Assuming that you have privileges to configure switch, you can create port mirroring between switch port involved in the traffic (1 or 2) and sniffing port (3). 

Port mirroring allows you to copy network traffic from one port of the switch to another. For example you create port mapping from port 1 (Machine A) to port 3 (Machine C). Now you listen on machine C using promiscuous mode and you can see traffic between A and B boxes.

On Linksys/Cisco routers you can configure port mirroring by entering web setup of the box and navigating to the Admin -> Port Mirroring section.

Please note that some switches allow you to mirror more than single port to the monitoring one. Make sure that bandwidth of the single port can handle entire traffic from all ports mirrored to it. Otherwise your switch can go wild or refuse to handle any packages at all.

Propagation of business changes in transformation components

Few days ago I started to write about separating business logic from message translation in middleware systems. Today I share some further thoughts concerning this issue. Particularly how message translation model usually looks like and what can we redesign it in order to make it more elegant.

Gregor Hohpe in his famous EIP book described message translation as a component of messaging infrastructure that is responsible for performing modifications on the incoming message.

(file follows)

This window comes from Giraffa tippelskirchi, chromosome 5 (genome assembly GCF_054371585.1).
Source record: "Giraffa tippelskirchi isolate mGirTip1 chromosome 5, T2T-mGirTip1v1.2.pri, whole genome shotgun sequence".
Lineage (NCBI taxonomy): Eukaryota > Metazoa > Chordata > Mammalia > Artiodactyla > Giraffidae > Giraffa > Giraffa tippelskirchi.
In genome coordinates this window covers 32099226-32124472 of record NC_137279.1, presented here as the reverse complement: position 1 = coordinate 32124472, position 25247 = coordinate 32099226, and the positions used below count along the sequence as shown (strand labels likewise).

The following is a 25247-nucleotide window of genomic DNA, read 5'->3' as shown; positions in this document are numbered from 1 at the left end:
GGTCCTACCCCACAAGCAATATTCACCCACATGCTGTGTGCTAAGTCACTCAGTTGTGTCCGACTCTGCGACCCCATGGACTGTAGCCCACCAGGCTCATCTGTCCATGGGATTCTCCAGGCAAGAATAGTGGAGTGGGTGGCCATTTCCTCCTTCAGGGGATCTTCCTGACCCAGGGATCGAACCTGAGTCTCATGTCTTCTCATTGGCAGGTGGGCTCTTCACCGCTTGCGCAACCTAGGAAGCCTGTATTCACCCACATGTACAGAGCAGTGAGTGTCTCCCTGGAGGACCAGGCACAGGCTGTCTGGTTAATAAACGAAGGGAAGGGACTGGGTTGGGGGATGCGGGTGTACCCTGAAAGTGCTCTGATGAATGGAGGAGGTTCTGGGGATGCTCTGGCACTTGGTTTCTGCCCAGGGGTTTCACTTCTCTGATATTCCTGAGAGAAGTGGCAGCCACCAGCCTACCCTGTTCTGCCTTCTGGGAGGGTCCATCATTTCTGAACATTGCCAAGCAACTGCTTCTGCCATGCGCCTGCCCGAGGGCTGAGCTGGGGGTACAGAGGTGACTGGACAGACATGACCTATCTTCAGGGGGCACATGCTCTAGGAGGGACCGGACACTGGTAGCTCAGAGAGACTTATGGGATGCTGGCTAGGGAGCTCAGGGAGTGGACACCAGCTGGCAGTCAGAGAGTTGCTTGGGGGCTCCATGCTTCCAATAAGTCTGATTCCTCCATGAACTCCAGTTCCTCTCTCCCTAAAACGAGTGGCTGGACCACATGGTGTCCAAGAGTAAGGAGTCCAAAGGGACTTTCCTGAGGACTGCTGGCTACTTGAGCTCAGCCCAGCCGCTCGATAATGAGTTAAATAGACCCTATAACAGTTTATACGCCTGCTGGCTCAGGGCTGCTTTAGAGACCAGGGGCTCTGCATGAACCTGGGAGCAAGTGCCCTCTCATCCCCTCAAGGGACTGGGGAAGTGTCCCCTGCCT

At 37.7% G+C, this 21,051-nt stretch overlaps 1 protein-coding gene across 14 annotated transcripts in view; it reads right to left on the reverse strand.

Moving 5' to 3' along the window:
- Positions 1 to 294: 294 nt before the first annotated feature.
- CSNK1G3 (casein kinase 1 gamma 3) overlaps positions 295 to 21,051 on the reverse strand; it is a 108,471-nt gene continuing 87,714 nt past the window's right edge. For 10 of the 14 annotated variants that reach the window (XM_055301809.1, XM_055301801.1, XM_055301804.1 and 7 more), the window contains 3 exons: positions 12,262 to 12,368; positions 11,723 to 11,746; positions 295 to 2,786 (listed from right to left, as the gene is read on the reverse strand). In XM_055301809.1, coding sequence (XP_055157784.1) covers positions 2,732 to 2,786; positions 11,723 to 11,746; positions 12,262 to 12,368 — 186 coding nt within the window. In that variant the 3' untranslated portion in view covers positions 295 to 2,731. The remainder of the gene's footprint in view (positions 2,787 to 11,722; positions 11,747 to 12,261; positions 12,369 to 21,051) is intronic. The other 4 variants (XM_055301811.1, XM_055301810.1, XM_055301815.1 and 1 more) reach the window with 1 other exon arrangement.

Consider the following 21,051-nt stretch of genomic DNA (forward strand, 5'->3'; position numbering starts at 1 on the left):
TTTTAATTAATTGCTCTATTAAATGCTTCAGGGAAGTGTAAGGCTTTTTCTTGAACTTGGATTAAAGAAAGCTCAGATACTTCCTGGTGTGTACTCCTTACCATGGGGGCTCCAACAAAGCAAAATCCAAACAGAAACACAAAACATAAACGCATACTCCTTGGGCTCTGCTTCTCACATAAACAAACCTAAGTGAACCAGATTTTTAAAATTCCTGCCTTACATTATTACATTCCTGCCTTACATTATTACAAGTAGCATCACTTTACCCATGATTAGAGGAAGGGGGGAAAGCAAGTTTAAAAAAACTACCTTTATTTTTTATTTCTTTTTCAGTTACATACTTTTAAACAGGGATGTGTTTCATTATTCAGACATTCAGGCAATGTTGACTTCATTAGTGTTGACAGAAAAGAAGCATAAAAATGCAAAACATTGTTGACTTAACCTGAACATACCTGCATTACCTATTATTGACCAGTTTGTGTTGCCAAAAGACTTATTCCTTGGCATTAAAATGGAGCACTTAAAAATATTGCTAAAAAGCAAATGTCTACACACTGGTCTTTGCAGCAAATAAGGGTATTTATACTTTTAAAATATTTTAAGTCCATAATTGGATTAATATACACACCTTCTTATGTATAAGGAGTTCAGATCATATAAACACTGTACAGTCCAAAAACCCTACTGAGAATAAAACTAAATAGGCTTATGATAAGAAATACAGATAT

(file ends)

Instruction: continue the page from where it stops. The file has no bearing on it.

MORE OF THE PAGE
Message translator can enrich, as well as reduce, the content of the message. In extreme cases translator can even replace incoming message entirely with the new content. While EIP book lists and describes possible transformations that can be executed against the incoming message (wrapping in envelope, enriching, filtering, normalizing an so forth), it does not discuss the possibility of delegation of the translation logic to the external business component.

Business requirements tend to change frequently during the software system development. Moreover, even when application is already built and deployed, it is still very likely that business rules are going to change. In general integration architects can safely assume that business requirements are going to evolve and being modified during the lifetime of the system.

If system architect decides to include business logic in the transformation components, then all changes to the business rules affect also translation modules (and therefore messaging infrastructure).

    Implications of such approach are (just to mention few of them):
  • Violation of Separation Of Concerns principle between messaging and business layers of the system.
  • Low reusability of the both middleware and business components of the system.